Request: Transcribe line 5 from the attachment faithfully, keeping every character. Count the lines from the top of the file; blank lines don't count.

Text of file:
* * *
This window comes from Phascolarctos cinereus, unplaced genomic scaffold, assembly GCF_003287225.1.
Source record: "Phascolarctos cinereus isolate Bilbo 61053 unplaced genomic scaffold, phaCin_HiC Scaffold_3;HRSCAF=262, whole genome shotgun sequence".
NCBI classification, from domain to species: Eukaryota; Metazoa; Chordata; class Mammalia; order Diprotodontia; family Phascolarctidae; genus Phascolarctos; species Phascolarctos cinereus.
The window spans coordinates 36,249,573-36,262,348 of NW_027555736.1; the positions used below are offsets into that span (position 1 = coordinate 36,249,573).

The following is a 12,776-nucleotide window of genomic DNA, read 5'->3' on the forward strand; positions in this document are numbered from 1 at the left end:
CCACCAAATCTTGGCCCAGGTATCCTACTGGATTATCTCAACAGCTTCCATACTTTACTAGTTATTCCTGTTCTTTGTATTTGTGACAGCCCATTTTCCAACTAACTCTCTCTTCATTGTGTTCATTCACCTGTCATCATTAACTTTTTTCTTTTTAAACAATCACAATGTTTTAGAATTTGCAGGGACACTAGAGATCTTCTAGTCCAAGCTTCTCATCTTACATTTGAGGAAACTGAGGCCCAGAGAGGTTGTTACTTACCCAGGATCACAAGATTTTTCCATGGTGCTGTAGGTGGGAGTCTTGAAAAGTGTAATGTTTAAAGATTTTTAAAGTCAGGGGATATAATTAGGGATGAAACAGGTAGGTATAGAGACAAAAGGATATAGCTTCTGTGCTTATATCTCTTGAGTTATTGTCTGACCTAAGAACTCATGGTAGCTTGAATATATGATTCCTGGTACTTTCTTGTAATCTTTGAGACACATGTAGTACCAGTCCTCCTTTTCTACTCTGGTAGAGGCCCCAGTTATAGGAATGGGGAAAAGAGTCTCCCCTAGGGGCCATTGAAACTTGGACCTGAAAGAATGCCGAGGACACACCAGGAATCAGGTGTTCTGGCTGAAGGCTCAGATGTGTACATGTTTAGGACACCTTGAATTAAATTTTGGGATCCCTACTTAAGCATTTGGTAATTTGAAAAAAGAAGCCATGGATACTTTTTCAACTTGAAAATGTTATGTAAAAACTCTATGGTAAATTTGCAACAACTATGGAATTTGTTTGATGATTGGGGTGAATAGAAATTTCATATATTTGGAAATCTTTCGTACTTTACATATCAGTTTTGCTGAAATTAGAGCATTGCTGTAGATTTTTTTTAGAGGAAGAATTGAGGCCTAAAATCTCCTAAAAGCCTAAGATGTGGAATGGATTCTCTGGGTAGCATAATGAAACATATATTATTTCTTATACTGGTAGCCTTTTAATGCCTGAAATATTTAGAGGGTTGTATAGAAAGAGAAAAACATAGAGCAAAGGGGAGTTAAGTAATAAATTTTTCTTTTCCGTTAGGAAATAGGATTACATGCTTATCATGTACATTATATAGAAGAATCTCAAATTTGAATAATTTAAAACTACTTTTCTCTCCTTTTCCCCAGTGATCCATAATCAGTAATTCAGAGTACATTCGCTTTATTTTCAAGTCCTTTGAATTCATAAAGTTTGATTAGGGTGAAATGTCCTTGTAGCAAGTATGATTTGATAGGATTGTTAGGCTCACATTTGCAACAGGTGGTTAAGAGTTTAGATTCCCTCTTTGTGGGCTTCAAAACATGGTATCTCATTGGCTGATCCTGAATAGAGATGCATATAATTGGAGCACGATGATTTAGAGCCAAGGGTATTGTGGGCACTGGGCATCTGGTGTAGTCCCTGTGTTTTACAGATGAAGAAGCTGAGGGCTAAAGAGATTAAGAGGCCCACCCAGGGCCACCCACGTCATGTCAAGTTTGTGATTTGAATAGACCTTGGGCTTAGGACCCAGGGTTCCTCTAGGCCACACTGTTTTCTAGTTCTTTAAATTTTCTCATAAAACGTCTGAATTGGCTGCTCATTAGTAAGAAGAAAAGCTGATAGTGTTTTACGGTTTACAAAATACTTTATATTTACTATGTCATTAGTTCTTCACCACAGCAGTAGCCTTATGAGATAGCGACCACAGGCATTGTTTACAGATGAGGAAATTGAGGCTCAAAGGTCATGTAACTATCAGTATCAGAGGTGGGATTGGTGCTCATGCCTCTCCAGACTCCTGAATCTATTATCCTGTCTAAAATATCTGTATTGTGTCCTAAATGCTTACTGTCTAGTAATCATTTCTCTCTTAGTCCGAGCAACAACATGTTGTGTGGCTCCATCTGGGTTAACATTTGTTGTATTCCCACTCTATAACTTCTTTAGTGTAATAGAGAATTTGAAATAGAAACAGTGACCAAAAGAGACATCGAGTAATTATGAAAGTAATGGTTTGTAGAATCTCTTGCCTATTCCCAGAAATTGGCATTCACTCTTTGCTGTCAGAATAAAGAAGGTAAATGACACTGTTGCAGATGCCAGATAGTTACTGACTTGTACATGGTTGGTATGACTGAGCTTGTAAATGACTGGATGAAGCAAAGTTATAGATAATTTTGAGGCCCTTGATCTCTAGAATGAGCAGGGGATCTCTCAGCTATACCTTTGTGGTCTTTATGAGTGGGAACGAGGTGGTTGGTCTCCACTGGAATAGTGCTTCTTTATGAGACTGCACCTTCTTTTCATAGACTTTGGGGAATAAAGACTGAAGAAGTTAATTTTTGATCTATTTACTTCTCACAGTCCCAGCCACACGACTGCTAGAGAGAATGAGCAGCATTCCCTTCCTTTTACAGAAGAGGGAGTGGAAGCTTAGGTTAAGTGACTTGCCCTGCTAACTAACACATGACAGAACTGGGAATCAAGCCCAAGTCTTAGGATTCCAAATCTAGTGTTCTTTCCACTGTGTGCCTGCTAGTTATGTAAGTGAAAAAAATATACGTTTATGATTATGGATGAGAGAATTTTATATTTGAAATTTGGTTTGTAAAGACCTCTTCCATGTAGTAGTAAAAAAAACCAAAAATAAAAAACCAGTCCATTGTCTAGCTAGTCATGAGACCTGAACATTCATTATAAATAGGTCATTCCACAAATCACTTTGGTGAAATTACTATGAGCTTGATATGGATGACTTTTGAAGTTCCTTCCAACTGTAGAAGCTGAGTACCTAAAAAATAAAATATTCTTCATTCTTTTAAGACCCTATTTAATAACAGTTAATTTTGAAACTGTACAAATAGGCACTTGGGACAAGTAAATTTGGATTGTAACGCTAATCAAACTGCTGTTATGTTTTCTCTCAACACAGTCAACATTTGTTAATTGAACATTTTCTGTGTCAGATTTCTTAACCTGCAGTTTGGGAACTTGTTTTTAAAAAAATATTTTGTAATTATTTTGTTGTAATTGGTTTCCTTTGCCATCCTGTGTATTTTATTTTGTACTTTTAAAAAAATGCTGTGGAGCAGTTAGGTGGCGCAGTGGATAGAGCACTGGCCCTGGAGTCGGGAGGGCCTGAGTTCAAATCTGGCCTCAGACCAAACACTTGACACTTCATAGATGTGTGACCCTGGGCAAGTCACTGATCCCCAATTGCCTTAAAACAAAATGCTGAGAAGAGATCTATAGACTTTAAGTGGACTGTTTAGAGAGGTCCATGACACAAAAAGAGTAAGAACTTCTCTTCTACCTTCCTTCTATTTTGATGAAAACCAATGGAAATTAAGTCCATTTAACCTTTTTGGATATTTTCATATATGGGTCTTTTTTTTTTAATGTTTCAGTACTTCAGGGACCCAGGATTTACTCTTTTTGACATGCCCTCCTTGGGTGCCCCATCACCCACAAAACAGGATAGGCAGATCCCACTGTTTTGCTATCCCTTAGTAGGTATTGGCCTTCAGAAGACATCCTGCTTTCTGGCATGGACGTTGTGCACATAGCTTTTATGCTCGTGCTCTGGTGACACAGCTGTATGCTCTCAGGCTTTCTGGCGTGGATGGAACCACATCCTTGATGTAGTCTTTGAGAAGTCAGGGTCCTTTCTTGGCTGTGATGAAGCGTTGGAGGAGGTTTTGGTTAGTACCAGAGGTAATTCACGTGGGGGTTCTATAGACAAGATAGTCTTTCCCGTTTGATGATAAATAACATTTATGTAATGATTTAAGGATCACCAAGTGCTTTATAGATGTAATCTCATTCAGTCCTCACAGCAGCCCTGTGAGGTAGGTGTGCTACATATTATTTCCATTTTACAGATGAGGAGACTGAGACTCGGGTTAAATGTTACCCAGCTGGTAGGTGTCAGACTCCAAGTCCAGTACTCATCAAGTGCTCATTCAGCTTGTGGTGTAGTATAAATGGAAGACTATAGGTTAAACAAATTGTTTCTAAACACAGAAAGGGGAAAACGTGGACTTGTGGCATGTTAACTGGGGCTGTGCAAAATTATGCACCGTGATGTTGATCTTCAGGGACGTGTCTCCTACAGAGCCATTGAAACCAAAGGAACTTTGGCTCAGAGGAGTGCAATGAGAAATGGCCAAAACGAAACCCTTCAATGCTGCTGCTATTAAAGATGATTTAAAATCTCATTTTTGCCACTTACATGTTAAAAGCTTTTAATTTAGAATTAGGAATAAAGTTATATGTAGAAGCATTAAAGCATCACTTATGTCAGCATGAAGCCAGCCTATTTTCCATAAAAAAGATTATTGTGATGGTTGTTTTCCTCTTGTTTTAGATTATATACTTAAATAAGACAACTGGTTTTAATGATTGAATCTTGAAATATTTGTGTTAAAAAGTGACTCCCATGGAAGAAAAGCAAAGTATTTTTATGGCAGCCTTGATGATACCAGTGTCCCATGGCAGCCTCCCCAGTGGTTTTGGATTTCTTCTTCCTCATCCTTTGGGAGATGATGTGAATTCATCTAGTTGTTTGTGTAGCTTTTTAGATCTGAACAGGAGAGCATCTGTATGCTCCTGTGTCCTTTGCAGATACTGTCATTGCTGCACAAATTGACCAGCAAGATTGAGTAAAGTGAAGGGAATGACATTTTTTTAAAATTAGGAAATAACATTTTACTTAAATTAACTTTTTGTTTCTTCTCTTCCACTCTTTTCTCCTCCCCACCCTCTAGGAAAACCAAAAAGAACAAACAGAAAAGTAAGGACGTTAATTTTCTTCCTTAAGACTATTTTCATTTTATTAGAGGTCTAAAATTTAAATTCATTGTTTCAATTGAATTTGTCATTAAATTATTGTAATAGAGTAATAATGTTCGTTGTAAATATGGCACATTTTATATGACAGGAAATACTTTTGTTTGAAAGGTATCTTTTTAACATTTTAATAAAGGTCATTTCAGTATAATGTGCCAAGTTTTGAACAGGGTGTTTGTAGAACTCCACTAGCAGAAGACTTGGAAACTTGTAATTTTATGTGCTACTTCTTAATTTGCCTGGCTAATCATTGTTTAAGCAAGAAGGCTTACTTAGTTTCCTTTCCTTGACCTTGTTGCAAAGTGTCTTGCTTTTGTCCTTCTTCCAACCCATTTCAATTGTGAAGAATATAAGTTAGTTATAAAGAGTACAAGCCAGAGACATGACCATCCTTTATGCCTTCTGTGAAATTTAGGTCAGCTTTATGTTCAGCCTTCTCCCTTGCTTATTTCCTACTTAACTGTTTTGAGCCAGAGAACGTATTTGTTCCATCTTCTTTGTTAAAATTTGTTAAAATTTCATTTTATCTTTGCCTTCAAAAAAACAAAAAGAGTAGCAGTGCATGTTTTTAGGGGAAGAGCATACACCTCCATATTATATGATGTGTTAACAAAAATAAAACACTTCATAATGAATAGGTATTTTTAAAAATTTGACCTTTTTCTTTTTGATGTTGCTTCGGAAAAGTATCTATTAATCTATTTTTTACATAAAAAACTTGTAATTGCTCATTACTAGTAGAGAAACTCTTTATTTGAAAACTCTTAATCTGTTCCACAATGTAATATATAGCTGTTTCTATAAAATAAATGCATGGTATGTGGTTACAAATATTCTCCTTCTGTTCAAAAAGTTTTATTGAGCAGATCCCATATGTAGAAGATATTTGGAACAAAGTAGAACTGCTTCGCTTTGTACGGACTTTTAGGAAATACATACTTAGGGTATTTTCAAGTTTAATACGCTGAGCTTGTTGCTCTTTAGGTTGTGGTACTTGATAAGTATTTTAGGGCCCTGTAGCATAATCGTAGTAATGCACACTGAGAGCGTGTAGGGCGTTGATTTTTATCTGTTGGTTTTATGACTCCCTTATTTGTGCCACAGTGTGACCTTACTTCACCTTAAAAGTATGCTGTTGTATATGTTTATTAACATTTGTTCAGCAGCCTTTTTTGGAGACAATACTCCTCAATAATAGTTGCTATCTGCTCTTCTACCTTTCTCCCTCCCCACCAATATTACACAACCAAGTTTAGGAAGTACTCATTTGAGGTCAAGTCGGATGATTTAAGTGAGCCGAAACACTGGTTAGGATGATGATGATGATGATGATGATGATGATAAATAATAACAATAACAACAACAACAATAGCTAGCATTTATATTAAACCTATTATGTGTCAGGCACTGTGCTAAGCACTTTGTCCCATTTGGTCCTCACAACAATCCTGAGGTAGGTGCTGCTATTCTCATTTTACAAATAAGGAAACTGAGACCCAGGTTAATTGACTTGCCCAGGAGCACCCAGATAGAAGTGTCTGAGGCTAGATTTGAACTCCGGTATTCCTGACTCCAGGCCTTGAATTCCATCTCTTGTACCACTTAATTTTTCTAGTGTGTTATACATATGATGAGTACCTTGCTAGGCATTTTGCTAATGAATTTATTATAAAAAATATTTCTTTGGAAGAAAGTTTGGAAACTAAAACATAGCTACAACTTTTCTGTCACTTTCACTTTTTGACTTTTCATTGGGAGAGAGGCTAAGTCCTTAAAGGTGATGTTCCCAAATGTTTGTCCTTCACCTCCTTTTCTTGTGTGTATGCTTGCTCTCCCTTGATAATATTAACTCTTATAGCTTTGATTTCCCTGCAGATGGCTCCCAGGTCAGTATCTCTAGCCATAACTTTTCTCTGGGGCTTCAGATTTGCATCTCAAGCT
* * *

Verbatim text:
The following is a 12,776-nucleotide window of genomic DNA, read 5'->3' on the forward strand; positions in this document are numbered from 1 at the left end: